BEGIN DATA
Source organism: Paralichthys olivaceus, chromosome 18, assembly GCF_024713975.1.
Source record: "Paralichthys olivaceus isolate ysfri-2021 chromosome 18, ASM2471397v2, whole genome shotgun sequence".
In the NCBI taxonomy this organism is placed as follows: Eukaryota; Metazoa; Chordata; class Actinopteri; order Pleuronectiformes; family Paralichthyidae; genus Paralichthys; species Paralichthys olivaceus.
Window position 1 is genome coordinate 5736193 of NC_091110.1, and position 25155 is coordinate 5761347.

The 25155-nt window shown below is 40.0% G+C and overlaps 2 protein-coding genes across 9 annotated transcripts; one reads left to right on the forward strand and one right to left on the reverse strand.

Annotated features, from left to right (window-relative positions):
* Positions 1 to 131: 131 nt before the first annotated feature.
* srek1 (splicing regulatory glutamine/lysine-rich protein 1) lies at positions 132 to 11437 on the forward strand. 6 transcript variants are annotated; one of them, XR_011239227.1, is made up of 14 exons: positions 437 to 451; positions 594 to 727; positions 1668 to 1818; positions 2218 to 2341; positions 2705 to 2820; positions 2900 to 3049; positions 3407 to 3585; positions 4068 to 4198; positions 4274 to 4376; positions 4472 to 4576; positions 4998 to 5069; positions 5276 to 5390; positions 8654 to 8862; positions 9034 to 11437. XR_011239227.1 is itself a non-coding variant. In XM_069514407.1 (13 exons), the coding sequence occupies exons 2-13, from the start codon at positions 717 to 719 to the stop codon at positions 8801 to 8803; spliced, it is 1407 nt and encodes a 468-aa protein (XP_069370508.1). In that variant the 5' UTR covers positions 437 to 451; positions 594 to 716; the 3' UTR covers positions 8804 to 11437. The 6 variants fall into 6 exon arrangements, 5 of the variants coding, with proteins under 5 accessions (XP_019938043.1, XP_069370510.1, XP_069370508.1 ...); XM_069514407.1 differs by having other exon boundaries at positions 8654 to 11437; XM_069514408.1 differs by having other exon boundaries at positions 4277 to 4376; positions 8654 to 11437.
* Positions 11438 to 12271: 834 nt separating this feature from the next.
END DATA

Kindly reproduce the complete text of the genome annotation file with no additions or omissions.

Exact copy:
Source organism: Paralichthys olivaceus, chromosome 18, assembly GCF_024713975.1.
Source record: "Paralichthys olivaceus isolate ysfri-2021 chromosome 18, ASM2471397v2, whole genome shotgun sequence".
In the NCBI taxonomy this organism is placed as follows: Eukaryota; Metazoa; Chordata; class Actinopteri; order Pleuronectiformes; family Paralichthyidae; genus Paralichthys; species Paralichthys olivaceus.
Window position 1 is genome coordinate 5736193 of NC_091110.1, and position 25155 is coordinate 5761347.

The 25155-nt window shown below is 40.0% G+C and overlaps 2 protein-coding genes across 9 annotated transcripts; one reads left to right on the forward strand and one right to left on the reverse strand.

Annotated features, from left to right (window-relative positions):
* Positions 1 to 131: 131 nt before the first annotated feature.
* srek1 (splicing regulatory glutamine/lysine-rich protein 1) lies at positions 132 to 11437 on the forward strand. 6 transcript variants are annotated; one of them, XR_011239227.1, is made up of 14 exons: positions 437 to 451; positions 594 to 727; positions 1668 to 1818; positions 2218 to 2341; positions 2705 to 2820; positions 2900 to 3049; positions 3407 to 3585; positions 4068 to 4198; positions 4274 to 4376; positions 4472 to 4576; positions 4998 to 5069; positions 5276 to 5390; positions 8654 to 8862; positions 9034 to 11437. XR_011239227.1 is itself a non-coding variant. In XM_069514407.1 (13 exons), the coding sequence occupies exons 2-13, from the start codon at positions 717 to 719 to the stop codon at positions 8801 to 8803; spliced, it is 1407 nt and encodes a 468-aa protein (XP_069370508.1). In that variant the 5' UTR covers positions 437 to 451; positions 594 to 716; the 3' UTR covers positions 8804 to 11437. The 6 variants fall into 6 exon arrangements, 5 of the variants coding, with proteins under 5 accessions (XP_019938043.1, XP_069370510.1, XP_069370508.1 ...); XM_069514407.1 differs by having other exon boundaries at positions 8654 to 11437; XM_069514408.1 differs by having other exon boundaries at positions 4277 to 4376; positions 8654 to 11437.
* Positions 11438 to 12271: 834 nt separating this feature from the next.